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SADD Helping SAD

Who doesn’t tack on some extra pounds over the holidays, catch a few more Zs with sunrise coming so late, or find an excuse not to do that thing you used to love on a cold winter night? These symptoms don’t sound concerning, maybe even can be expected.

According to the Mayo Clinic, less sunlight can cause some people to experience S.A.D. Not to be confused with our SADD, another acronym S.A.D stands for “Seasonal Affective Disorder”. Less sunlight in winter is thought to be the cause of S.A.D. Without being exposed to as much sun, melatonin, serotonin, circadian rhythm, and vitamin D levels are all negatively affected. This can lead to depression which should always be taken seriously.

Treatment is available and very effective for S.A.D. but it must be recognized. Oversleeping, weight gain, and low energy levels are early warning signs. More advanced depression has symptoms such as not doing things usually enjoyed, social withdrawal, and conflicts with loved ones and family or friends. Heightened depression may lead to self-medication or substance abuse and suicidal thoughts or behaviors. Mindful observation is an important method for minimizing or recognizing these symptoms.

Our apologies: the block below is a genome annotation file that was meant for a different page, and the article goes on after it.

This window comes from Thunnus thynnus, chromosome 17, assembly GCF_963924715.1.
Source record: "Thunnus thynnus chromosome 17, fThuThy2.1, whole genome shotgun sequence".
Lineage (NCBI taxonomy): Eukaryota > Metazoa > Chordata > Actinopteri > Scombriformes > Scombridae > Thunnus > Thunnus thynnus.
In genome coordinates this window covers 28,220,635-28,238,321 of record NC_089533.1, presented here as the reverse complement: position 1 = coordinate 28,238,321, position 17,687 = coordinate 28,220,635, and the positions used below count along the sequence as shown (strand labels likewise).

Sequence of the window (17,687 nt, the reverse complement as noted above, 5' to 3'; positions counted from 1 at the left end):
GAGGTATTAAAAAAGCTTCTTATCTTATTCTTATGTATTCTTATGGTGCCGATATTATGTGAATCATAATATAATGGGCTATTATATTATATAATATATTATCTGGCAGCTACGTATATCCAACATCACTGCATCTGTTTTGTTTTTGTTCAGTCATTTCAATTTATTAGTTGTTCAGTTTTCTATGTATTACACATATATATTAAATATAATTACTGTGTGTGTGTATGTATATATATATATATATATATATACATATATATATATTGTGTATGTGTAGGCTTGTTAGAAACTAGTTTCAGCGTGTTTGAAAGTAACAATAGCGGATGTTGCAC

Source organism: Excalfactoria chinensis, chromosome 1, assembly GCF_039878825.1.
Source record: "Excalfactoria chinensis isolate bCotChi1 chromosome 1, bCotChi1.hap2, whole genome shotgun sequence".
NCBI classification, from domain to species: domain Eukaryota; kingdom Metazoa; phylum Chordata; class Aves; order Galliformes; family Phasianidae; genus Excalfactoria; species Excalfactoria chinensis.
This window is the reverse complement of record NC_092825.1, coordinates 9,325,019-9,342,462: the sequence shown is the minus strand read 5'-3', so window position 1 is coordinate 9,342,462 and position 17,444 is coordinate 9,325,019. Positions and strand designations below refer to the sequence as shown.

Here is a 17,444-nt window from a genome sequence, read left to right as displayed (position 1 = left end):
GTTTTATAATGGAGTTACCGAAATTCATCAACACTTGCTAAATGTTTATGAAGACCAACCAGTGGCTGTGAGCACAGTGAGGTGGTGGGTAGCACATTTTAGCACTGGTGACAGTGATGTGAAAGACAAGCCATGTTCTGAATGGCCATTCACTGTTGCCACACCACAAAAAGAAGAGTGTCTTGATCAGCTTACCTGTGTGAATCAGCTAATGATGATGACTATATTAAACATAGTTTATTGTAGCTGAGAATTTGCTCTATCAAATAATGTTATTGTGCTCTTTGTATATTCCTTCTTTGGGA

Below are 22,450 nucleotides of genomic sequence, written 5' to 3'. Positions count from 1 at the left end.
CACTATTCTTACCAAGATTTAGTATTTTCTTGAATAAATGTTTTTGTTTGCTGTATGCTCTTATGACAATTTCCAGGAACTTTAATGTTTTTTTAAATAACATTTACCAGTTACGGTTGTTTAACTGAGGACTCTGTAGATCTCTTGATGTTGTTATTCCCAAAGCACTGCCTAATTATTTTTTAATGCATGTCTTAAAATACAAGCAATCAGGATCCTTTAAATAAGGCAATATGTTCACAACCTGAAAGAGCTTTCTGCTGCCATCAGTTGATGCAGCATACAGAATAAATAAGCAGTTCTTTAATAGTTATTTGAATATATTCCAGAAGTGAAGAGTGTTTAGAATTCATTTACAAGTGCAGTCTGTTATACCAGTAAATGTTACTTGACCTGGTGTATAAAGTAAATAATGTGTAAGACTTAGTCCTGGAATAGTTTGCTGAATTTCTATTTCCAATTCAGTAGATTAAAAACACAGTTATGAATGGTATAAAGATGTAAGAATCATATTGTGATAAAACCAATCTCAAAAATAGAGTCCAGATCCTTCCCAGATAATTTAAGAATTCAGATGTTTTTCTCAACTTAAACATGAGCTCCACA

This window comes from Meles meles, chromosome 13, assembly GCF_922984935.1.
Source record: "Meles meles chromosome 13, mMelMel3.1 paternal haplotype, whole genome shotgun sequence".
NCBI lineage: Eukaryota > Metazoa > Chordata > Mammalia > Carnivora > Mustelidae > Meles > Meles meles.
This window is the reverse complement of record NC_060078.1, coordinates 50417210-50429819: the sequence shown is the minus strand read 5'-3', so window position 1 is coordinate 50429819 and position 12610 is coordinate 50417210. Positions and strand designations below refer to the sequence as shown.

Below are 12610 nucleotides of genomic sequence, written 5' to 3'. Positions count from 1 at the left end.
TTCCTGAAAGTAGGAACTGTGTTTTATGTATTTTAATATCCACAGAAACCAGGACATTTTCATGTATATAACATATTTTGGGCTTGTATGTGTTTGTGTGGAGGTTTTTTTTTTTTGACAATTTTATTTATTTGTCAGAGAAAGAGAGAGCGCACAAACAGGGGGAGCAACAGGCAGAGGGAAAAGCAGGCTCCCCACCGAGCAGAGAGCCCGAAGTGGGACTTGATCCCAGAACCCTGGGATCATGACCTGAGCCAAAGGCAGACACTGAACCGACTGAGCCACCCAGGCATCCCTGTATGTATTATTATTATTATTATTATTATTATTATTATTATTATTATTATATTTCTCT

Take notice of your friends, peers, siblings, and others around you. Be aware of these behaviors and seek a doctor or mental health professional. This circle of influence can help you develop coping strategies and skills for a healthier mind. Hang in there. Spring is just around the corner!

What do you do to tackle the winter blues? Share with us in the SADD Nation MySADD group! We'd love to hear what you've been doing to stay active and engaged this winter.

For more about SAD and how you can seek help,


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